Our mission statement reads: To connect and support artists, cultural creatives and spiritual edgewalkers to transform culture.
Let's break it down.
We live in a time of crisis- social, environmental, and spiritual. The beauty amid the chaos of personal and social battles that are being fought, is the formation of communities. People feel safe in these communities where they can come together to express their authentic truth. These communities, like #metoo, #blacklivesmatter, and #lovewins make movements, waves, and ripple effects. This expression, that stems from the roots of our being, an inward belonging, is what we call art. The source of this expression is our truth, inherent to each of us. It is our creativity.
This week, I ask you to find your creativity by exploring your truth. What is your Art?
Let’s do an exercise. Bill Stanton comes up with three open-ended questions to ask yourself:
1. What if? Example Q- What if we had an unlimited budget? What if I had to just think and things magically appeared?
2. Who else? Example Q- who else has come up with this? (This one’s more research based with the aim of giving you more ideas)
3. How is? Example Q- How is this like that? (Find connections between random things- how is a car like a grape?)
While this exercise is meant for struggling businesses, I thought it’d be a great fit for just anyone who is looking to exercise their creativity. This, paired with the questions- “Who am I?”, and “What is the purpose of my being?” should do it.
Before you start with this activity, I am going to leave you with three artists that have inspired me today:
“Justice allows us to be judged. As a society of Americans, we have enjoyed more than 240 years of the American Experiment, begun in 1776 with The Declaration of Independence. Chaos and inequality of all types threaten the continued progress of The American Experiment in 2020.
With this work, “Just Society” I begin a new artistic direction that attempts to visualize the experience of the threats to democracy. I want to contribute to the documentation of our times by visually expressing the emotions, representing our culture of information indulgence in an atmosphere of growing propaganda and social disintegration.
I subscribe to the effort of recognizing our social disintegration in order to begin repairing the damage. I believe we must not use force or intimidation but encounter each other face to face in conversation, seeking common ground together. My hope is to spark conversation about how to build unity back into our social fabric, inclusively, with equal justice for all.”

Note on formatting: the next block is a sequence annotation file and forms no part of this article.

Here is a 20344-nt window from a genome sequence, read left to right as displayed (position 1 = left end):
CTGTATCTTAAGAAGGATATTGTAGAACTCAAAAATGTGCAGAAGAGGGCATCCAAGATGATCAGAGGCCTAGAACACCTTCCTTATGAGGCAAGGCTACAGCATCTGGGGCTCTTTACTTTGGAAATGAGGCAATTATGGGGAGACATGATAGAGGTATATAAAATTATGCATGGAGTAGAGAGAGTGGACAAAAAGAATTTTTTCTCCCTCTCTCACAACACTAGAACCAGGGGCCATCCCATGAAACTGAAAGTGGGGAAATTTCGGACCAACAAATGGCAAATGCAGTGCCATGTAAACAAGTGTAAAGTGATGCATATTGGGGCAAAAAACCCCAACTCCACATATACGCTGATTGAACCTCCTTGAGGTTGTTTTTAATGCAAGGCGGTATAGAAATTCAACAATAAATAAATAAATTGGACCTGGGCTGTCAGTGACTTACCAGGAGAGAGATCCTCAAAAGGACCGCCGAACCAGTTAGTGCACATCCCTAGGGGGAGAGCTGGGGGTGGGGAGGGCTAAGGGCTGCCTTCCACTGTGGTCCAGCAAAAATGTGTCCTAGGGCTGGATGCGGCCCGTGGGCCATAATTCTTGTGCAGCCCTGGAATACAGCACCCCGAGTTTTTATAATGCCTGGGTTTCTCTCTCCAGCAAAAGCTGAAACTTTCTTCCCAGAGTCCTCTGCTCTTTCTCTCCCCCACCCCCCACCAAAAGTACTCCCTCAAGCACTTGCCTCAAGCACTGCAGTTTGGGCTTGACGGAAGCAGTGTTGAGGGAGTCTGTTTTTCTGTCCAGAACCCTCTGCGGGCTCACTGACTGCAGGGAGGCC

100% biodegradable masks with flower seed, that turn into flowers after burial? Lovelyinnov!
“’All these years I have been working as a graphic designer I have used so many resources from nature to be able to make my drawings (especially paper), so I wanted to give it back to her. For weeks I fell on blue disposable masks, thrown on the streets and sidewalks, so I woke up one morning with the idea of a biodegradable face mask with flower seeds on it. Thus, the earth remains happy, the bees, nature, people also happy. I am selling the mask with the name Marie Bee Bloom. And the world will flourish!’
Instead of rubber bands, they have soft cords made of pure sheep wool. The flower seeds remain in the mask using a special glue that is made from water and potato starch. And in addition to all the other sustainable materials from which the biodegradable mask is made, even the logo is written in a special sustainable ink.” – tekdeeps.com
Donna Bassin has created powerful portraits of resistance from the daily onslaught of obliteration and silences.
“Following the 2016 presidential election, I initiated portrait collaborations between those who – through race, sexuality, gender identity, age, ethnicity, and/or disability – felt they had been deemed invisible and un-entitled to their place in this American moment. Storytelling through pose, gesture, gaze, and props, they turned themselves "inside out" to visually assert their identity and invite a visceral face-to-face encounter with their humanity.
The shared black velvet background and chiaroscuro lighting create an aesthetic unity, joining the individual to the collective. In response to these presently turbulent times, I decided to use the portraits to bring physical expression to injuries brought on by the pandemic, ongoing racial and economic inequality, and other areas of present unrest. I ripped the portraits to create “wounds” that reflect our individual and collective traumas.
Then, inspired by the Japanese practice of Kintsugi – which mends broken pottery by using gold lacquer to repair damage while highlighting the scars – I restored the torn portraits using golden rice paper and thread. The resulting scars remind us that we must not forget the incidents that create our wounds, but rather use them as inspiration to move forward and mend our fractured relationships with ourselves and each other.”
Follow us on our socials (Facebook, Instagram & Twitter) to keep up with our exciting edge walker stories. Reach out to us if you consider yourself to be an edge walker and express it through your art. We are always looking for talent to feature or partner with!